The look is not symmetrical and tidy but wild– like a forest.
The condominium units are providing self-sufficient renewable energy from solar panels and filtered wastewater to sustain the buildings’ plant life. The green technology systems will reduce the overall waste and carbon footprint of the towers. Boeri advocates the urban environment will benefit from the power of trees to reducing air pollution, heat island temperatures, create microclimates, plus fostering homes for pollinators, insects, and bird species. The two buildings “host 800 trees, 4,500 shrubs, and 15,000 plants from a wide range of shrubs and floral plants distributed according to the sun exposure of the facade. In addition to evergreen species, deciduous specimens include beeches, yellow acacias, oaks, maples, ash trees, ferns, and ivy.” https://www.greenroofs.com/projects/bosco-verticale-vertical-forest-milan/
The weather in Milan is quite variable; hot and humid in the summer, snow in the winter, creating even more challenges for the plants living in minimal space.
The adjoining Library of Trees, a 40 acre (160,000 square meters,) multipurpose urban park provides open space for the high-density project. Yes, it is expensive, exclusive, and experimental. Yet it also is an idea that Boeri is promoting as a piece of the solutions needed to accommodate climate change challenges cities around the world face. Projects are in development in China, France, and the USA.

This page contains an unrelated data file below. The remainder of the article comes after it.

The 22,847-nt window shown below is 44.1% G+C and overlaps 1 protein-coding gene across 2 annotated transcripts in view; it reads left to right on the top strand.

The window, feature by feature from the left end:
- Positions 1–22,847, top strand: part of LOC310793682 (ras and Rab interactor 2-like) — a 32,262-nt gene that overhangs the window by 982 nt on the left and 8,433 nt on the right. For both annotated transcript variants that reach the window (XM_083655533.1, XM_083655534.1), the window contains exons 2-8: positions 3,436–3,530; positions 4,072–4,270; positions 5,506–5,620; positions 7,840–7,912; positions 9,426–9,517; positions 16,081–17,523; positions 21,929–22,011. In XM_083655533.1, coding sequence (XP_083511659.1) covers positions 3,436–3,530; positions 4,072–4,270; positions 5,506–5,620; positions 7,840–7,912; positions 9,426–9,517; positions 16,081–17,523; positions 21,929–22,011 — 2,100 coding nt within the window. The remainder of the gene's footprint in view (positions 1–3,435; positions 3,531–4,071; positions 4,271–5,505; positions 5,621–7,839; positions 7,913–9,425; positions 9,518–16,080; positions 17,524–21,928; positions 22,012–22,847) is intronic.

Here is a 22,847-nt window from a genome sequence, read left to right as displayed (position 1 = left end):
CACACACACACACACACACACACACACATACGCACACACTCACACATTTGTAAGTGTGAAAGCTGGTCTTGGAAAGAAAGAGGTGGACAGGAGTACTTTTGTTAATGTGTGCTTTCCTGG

My accommodations in Milan was an Airbnb apartment right off the Duomo square. It was pretty swanky, in an eight-story condominium building with underground parking via a lift, a rooftop garden, and a vertical garden in the interior courtyard.
While in the apartment and drinking my coffee early Saturday morning, I thought I saw something fly past the window. Intrigued, I kept watching, and again, something flew upward outside the window. I thought maybe someone was having furniture delivered from outside the building.
Then the lift came down filled with pruned branches! There was gardening going on! Buckets and boxes came up empty and then came back down filled with roots and soil. Then more cut branches came down.
Empty boxes went back up. This activity continued for quite some time. I dashed downstairs to see what was on the ground. There was a crew with a dump truck, a lift truck, and workers stacking and emptying the debris from the rooftop garden, which was clearly getting a redo.
Here was an entire system designed to manage landscaping in an urban setting. I garden on flat ground; those tools and equipment are familiar to me. Lifts, dump trucks, cranes and aerial arborists I’ve discovered, are part of gardening too. The possibilities are exciting. It requires optimism, prioritizing trees, plants, and wildlife to help make life sweeter for humans living closely together in high-density cities and building habitat for the wildlife sharing the planet. Things are looking greener in Milan, and the same could be coming to a city near you.
You can read more about Stefano Boeri here